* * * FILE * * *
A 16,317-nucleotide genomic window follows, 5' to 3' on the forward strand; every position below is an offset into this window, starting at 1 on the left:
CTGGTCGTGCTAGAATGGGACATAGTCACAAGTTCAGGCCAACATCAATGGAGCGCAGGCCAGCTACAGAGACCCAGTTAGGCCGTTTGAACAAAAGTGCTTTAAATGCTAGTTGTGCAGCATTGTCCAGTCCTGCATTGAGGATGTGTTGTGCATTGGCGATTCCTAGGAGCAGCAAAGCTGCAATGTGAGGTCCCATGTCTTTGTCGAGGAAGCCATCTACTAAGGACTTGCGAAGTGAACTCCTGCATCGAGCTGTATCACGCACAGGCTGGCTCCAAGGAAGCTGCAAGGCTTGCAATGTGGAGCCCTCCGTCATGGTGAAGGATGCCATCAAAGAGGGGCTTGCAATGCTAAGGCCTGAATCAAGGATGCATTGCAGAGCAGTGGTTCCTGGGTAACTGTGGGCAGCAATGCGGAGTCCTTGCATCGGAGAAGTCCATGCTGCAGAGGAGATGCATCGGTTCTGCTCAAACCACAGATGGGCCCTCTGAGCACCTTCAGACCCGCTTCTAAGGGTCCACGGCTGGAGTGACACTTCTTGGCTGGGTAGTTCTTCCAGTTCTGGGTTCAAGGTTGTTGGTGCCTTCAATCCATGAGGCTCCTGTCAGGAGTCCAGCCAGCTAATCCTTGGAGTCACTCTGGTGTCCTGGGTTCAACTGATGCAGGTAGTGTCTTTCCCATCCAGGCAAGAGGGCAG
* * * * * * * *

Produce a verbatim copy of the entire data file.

A 16,317-nucleotide genomic window follows, 5' to 3' on the forward strand; every position below is an offset into this window, starting at 1 on the left:
CTGGTCGTGCTAGAATGGGACATAGTCACAAGTTCAGGCCAACATCAATGGAGCGCAGGCCAGCTACAGAGACCCAGTTAGGCCGTTTGAACAAAAGTGCTTTAAATGCTAGTTGTGCAGCATTGTCCAGTCCTGCATTGAGGATGTGTTGTGCATTGGCGATTCCTAGGAGCAGCAAAGCTGCAATGTGAGGTCCCATGTCTTTGTCGAGGAAGCCATCTACTAAGGACTTGCGAAGTGAACTCCTGCATCGAGCTGTATCACGCACAGGCTGGCTCCAAGGAAGCTGCAAGGCTTGCAATGTGGAGCCCTCCGTCATGGTGAAGGATGCCATCAAAGAGGGGCTTGCAATGCTAAGGCCTGAATCAAGGATGCATTGCAGAGCAGTGGTTCCTGGGTAACTGTGGGCAGCAATGCGGAGTCCTTGCATCGGAGAAGTCCATGCTGCAGAGGAGATGCATCGGTTCTGCTCAAACCACAGATGGGCCCTCTGAGCACCTTCAGACCCGCTTCTAAGGGTCCACGGCTGGAGTGACACTTCTTGGCTGGGTAGTTCTTCCAGTTCTGGGTTCAAGGTTGTTGGTGCCTTCAATCCATGAGGCTCCTGTCAGGAGTCCAGCCAGCTAATCCTTGGAGTCACTCTGGTGTCCTGGGTTCAACTGATGCAGGTAGTGTCTTTCCCATCCAGGCAAGAGGGCAG